Volunteering in Madagascar? Read Kat's blog!

25/09 2015  Madagascar

Kat is a lovely girl from Australia who spent her few weeks volunteering in Madagascar. She writes her own travel blog which might be very usefull if you are planning to volunteer at our project here.

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Her blog is http://catnapsintransit.com

And what we recommnend is mainly the article about her experience with local market. Have a read - and if you want to see more pictures and more posts check out her blog!

To market, to market to buy a fat pig… Or maybe just have someone push past you and rub a dead one against you…

…Home again, home again, dancing a jig… Or just walking for two hours in the heat lugging a weeks worth of vegetables home…

Market day in Mahitsy wasn’t quite as glamorous and jolly as Mother Goose led me to believe as a child…

During my time volunteering in Madagascar, Saturday was the most important day of the week. Saturday was market day. The day I would dedicate to a one and a half hour 8km walk into town to stock up on food and then lug it all home.

Grocery shopping was no longer a simple drive to Woolworths and a quick stroll through the aisles before returning home in a swift half hour expedition. There were no friendly checkout chicks to bag up my watermelon next to my sweet potato, no self-service checkout to save me the effort of interacting with a human being, no neatly labelled prices to make budgeting a breeze…

There was just me, the market and a whole lot of craziness.

I must admit my first visit to Mahisty was nothing short of overwhelming. After the long walk in the sun I was already exhausted and upon entering the crowded aisles of food, clothes and an eclectic mix of paraphernalia I felt instantly inundated .

My lack of Malagasy and my minimal French didn’t help much either…

But I was on a mission. I knew that this was my one opportunity to stock up for the week and I wasn’t going to leave empty handed.

With the assistance of another volunteer, Maya, who had managed to grasp the Malagasy numerical system I was able to stock up on vegetables and fruit that might give me enough fuel to survive another week in Ambohitrakely.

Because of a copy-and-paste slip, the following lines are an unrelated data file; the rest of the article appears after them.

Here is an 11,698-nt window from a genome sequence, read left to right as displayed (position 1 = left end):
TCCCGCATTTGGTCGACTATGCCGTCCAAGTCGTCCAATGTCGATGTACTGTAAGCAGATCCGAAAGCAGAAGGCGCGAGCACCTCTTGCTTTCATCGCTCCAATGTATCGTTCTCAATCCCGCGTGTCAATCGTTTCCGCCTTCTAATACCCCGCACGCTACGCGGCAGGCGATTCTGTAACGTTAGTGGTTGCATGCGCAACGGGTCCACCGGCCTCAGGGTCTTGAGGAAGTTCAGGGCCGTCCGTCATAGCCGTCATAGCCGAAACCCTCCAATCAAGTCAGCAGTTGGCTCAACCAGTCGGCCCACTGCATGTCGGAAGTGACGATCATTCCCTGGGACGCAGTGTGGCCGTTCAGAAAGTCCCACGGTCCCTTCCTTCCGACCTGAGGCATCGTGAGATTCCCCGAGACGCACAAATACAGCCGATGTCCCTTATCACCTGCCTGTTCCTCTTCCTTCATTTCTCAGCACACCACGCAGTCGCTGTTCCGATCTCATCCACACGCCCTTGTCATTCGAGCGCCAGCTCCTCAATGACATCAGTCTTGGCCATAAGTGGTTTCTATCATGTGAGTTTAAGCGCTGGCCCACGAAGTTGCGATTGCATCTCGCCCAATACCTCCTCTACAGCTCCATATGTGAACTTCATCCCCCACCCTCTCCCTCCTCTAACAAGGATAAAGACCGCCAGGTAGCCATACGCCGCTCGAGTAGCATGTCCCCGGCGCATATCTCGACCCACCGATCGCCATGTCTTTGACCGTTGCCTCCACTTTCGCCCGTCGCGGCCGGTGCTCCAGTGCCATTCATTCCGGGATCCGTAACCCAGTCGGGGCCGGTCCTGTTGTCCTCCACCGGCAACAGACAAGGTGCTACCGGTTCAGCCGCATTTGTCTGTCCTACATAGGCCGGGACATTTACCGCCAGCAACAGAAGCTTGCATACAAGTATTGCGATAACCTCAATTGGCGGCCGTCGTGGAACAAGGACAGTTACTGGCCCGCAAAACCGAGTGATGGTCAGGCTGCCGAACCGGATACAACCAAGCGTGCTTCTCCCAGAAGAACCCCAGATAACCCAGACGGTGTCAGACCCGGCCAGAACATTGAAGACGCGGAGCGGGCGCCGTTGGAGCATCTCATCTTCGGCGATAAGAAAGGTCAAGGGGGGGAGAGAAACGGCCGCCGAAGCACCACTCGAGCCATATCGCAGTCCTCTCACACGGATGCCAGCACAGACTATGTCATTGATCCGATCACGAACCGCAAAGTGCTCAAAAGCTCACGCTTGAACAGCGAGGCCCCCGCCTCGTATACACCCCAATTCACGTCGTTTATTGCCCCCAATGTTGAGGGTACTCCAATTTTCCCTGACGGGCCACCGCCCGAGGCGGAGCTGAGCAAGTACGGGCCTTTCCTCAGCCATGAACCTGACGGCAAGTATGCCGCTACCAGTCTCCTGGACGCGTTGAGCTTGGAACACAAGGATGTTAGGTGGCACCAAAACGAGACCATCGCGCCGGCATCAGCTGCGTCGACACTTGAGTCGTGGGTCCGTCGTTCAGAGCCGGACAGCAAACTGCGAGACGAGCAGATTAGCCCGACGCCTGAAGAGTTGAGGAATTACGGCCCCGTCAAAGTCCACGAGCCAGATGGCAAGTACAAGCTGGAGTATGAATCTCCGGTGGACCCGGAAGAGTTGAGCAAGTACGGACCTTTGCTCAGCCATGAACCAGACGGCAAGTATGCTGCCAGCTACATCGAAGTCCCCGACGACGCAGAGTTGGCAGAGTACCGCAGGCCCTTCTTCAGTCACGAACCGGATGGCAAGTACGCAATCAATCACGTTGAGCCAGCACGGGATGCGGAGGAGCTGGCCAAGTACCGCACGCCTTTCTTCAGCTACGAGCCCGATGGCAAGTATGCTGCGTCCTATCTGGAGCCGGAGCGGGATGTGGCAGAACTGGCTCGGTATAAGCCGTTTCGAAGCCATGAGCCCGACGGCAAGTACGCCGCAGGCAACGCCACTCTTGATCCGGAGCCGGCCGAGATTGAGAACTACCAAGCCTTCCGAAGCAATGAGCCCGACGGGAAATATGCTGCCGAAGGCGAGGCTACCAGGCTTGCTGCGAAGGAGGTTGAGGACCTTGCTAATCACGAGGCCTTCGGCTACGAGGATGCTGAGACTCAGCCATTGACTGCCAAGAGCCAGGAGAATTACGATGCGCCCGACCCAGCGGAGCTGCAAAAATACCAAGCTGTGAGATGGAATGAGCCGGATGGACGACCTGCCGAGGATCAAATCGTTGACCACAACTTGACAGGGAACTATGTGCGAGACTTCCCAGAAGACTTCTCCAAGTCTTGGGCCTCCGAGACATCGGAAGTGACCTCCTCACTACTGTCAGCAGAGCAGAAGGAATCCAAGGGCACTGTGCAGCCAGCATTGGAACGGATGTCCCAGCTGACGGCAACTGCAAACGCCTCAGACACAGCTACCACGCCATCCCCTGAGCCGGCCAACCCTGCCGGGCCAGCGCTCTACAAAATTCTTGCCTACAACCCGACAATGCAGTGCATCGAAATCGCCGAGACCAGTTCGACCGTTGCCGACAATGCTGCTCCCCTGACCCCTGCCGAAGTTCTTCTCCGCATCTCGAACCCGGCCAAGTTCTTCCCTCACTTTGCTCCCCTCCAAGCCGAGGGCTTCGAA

I watched the local stall-owners and vendors use scales and different sized bricks and rocks to weigh my bananas, I held my breath as we passed through the lanes of slaughter and I breathed a sigh of relief when I found the pineapples.

Pushing my way through the crowds I managed to survive my first market experience without breaking down in tears… (I must admit, for a split-second I almost did)

The walk home felt much longer than the walk to town but after about two hours from leaving the markets I was home, sweaty, exhausted but stocked up with fresh goodies.

My future market days featured a much more confident version of myself. I was prepared for the craziness and managed to use my minimal French to work out prices and quantities.

Besides a few encounters of fresh meat being thrown against me and hitting my head on the low make-shift roofing of the stalls, market day became a fun expedition. A shopping trip with much more excitement than your typical ‘day at the mall’.

I became used to seeing locals transporting 30 chickens tied over their shoulders – still alive – while carrying a boxful of ducks on the back of their bike, I would say hello to the women carrying heavy loads on their heads with absolute ease while I struggled to carry my plastic bags home and I was no longer shocked to see the men dragging immensely stacked carts for kilometres – with bare feet.

Even though there were times when I missed the convenience and organisation of Woolworths – grocery shopping had become an adventure. A weekly challenge where I was always bound to witness something crazy.